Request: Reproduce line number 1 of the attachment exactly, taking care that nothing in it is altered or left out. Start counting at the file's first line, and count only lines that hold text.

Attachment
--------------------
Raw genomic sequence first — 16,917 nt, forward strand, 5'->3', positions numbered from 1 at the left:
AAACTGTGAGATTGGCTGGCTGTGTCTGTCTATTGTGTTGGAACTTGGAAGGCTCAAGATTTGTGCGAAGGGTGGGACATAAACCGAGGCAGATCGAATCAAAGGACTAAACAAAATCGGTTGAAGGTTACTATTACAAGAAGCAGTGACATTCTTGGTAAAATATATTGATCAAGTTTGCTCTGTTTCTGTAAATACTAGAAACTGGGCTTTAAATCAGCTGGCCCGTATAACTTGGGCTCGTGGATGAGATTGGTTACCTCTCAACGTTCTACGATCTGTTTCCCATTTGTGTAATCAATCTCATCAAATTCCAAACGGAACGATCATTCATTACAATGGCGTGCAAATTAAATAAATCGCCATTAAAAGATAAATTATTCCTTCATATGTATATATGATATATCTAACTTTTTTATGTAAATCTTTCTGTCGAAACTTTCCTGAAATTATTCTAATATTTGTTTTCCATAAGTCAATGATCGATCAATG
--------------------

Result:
Raw genomic sequence first — 16,917 nt, forward strand, 5'->3', positions numbered from 1 at the left: